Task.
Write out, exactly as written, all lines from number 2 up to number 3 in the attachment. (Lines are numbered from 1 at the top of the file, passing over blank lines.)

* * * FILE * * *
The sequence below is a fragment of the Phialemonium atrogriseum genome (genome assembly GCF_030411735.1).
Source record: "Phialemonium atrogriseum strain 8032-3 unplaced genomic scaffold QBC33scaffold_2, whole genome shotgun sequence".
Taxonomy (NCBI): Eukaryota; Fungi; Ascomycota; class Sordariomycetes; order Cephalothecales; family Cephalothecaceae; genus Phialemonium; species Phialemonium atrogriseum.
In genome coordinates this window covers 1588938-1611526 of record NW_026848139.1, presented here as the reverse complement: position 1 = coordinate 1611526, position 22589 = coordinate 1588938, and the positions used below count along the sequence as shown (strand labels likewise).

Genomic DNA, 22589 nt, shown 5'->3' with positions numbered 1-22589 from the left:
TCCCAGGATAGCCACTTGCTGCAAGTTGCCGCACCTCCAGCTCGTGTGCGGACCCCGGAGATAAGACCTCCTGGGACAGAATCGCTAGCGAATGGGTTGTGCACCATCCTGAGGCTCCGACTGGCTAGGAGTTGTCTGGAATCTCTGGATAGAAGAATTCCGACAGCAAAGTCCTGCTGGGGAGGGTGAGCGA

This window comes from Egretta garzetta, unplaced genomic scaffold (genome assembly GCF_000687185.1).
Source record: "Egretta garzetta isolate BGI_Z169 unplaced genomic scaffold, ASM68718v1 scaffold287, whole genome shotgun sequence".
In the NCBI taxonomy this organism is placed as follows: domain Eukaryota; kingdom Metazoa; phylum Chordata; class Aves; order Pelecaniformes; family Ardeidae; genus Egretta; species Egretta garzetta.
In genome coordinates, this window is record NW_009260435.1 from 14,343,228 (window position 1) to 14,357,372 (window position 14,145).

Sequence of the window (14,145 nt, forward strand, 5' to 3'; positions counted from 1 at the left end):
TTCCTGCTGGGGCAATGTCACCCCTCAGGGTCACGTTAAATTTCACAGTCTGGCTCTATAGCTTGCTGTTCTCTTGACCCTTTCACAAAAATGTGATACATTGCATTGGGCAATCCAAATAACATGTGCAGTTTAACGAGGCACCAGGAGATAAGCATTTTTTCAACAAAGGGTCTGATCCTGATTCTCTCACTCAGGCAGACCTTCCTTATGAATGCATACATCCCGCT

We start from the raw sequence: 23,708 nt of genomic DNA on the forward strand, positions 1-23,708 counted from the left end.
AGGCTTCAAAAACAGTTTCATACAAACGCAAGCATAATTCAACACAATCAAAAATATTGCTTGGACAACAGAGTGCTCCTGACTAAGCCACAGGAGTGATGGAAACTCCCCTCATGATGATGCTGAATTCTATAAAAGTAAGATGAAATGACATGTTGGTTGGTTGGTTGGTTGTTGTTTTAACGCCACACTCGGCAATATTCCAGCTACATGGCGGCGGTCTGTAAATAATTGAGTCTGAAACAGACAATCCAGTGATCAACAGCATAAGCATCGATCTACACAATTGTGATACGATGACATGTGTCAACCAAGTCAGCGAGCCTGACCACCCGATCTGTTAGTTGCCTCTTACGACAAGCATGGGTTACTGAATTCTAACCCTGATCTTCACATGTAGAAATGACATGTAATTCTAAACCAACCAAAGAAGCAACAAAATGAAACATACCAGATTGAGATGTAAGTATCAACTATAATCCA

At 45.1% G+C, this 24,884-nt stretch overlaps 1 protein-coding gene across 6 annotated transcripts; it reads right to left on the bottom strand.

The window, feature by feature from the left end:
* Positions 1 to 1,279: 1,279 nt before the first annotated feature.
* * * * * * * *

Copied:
Source record: "Phialemonium atrogriseum strain 8032-3 unplaced genomic scaffold QBC33scaffold_2, whole genome shotgun sequence".
Taxonomy (NCBI): Eukaryota; Fungi; Ascomycota; class Sordariomycetes; order Cephalothecales; family Cephalothecaceae; genus Phialemonium; species Phialemonium atrogriseum.